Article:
I would've walked out too...
...and walked into Joel Osteen's church, just kidding.
Universalism doesn't make sense to me. If we are all saved, then why waste our time trying to imitate Christ?
Lets get it straight. God saves us. We do not save ourselves, through any of our own efforts. We did not decide to be saved, we do not continue in the decision. It always was and is God's decision.
That is the Orthodox teaching on Sacramentality, or the Divine Mysteries. For the Pentecostals, baptism is a conscious decision and affirmation a person makes to become saved. In Orthodox, Baptism is a Divine Mystery which in God's own particular Time is revealed to a person, and in a quite literal sense saves the person. A person can not save themselves from falling of a cliff or drowning can they? Neither can we save ourselves, when we realize we are in the dangerous free fall of irreverent life perhaps we may cry out and ask to be saved, but it ALWAYS is GOD ALONE who does the saving.
So in the depth of Orthodoxy, we do believe in Universalism, in the sense that we are invited to join the One, Holy, Universal, Apostolic Church of our Lord Jesus Christ. There are not distinctions, it is a Universal Church. We are not saved because of our conscious decisions to be a part of this Church, actually its sort of the opposite. We are saved because God invites into His Church, and carries us through in it every new day of our lives. The Apostolic fathers may do the planting and the watering, but God causes the increase!
So we should not think it anything from ourselves. ANYONE can be invited by God to the Church. We can not be so naive as to suppose we know how that works, or to limit our unlimited God. Even the Apostle Paul mention baptisms and prayers being offered to the Dead. If those were offered for the dead, how are we to say that is not an example of Universalism even in a Pentecostal sense? Many of the Fathers have agreed as was mentioned before.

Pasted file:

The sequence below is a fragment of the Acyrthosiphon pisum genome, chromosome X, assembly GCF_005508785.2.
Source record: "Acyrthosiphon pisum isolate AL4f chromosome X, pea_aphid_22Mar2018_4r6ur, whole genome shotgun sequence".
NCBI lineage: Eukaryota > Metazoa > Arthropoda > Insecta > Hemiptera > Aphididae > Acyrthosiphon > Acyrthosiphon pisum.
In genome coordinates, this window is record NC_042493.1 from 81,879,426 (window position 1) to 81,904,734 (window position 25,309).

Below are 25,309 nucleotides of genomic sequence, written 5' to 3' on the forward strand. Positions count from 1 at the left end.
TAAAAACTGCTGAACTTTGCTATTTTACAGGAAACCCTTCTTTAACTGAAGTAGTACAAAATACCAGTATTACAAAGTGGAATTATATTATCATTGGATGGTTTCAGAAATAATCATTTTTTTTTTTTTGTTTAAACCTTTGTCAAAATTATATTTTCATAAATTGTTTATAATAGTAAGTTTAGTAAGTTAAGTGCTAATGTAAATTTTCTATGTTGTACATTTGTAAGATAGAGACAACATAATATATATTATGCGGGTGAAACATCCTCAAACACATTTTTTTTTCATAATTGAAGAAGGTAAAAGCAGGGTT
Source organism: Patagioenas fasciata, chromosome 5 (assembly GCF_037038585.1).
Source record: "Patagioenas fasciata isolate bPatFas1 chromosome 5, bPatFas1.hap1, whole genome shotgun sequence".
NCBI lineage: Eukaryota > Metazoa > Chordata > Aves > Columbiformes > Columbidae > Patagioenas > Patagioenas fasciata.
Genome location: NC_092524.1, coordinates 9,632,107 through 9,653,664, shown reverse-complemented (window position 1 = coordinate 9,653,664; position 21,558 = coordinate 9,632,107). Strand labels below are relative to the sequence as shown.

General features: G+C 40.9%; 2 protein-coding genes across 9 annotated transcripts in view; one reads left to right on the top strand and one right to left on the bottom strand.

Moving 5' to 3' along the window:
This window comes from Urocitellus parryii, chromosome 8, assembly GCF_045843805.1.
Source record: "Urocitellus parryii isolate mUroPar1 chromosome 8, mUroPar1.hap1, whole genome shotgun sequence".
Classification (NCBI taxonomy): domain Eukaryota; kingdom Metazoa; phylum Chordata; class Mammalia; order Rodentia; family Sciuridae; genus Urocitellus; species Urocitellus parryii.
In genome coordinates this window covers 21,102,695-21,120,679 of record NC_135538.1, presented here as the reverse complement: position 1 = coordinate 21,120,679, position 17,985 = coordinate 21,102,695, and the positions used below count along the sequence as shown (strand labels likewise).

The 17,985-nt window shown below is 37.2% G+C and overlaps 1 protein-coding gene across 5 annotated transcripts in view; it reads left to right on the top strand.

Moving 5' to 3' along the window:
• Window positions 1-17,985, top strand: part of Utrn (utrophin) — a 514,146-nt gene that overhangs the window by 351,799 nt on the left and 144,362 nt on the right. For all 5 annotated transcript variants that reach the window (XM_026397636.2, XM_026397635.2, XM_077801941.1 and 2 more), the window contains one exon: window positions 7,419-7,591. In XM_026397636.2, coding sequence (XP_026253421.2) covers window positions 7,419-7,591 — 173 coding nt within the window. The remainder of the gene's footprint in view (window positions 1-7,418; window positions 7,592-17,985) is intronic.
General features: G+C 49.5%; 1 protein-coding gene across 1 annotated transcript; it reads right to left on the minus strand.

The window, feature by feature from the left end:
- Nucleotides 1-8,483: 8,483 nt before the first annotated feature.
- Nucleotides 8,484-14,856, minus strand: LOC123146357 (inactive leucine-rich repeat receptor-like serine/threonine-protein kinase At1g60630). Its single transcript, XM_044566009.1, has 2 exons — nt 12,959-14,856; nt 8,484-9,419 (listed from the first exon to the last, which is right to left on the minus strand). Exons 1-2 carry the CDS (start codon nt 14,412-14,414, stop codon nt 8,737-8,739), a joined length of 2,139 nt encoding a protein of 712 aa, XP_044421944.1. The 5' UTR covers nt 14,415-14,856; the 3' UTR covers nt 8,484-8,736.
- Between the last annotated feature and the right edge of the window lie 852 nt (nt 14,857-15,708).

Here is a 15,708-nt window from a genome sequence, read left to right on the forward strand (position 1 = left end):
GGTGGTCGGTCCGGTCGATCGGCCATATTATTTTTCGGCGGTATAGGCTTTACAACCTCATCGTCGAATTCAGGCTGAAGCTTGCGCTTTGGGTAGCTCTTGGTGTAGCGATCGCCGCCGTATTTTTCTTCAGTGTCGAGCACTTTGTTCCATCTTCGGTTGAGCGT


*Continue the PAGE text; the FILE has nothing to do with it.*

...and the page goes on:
Therefore I think the simplest way for us Christians to think about this is to say we should only focus on ourselves. We shouldn't in any way, shape, or form think about the sins of others or the salvation of others aside from praying that ALL receive it in God's Time and Mercy. We should assume that God would do this, and have joy in the process. From my upbringing, I have met so many Protestants whose religion was bitterly spiteful and vitriolic, who are way to concerned with the sins of others and the salvation of others, but rarely inflecting inwards which is precisely what God intends for us. We can only find God inside ourselves first, and then we shall only be able to see Him in every one else, and sin will become illusory in the love of God. Orthodox is not a legalistic religion, God alone can save us from Hell, so our Orthodox lifestyle is not a means to an end being salvation, rather it is a process over a lifetime to learn to have a growing, individual, personally and affecting RELATIONSHIP with God because He alone can save us and not of we ourselves or any of our own efforts regardless of their sincerity.
If we are following Orthodox in a legalistic way, in a tit-for-tat "I do say these prayers, go to the Liturgy, do these fasting days" to be "saved" or to avoid "hell" then we are only missing the point entirely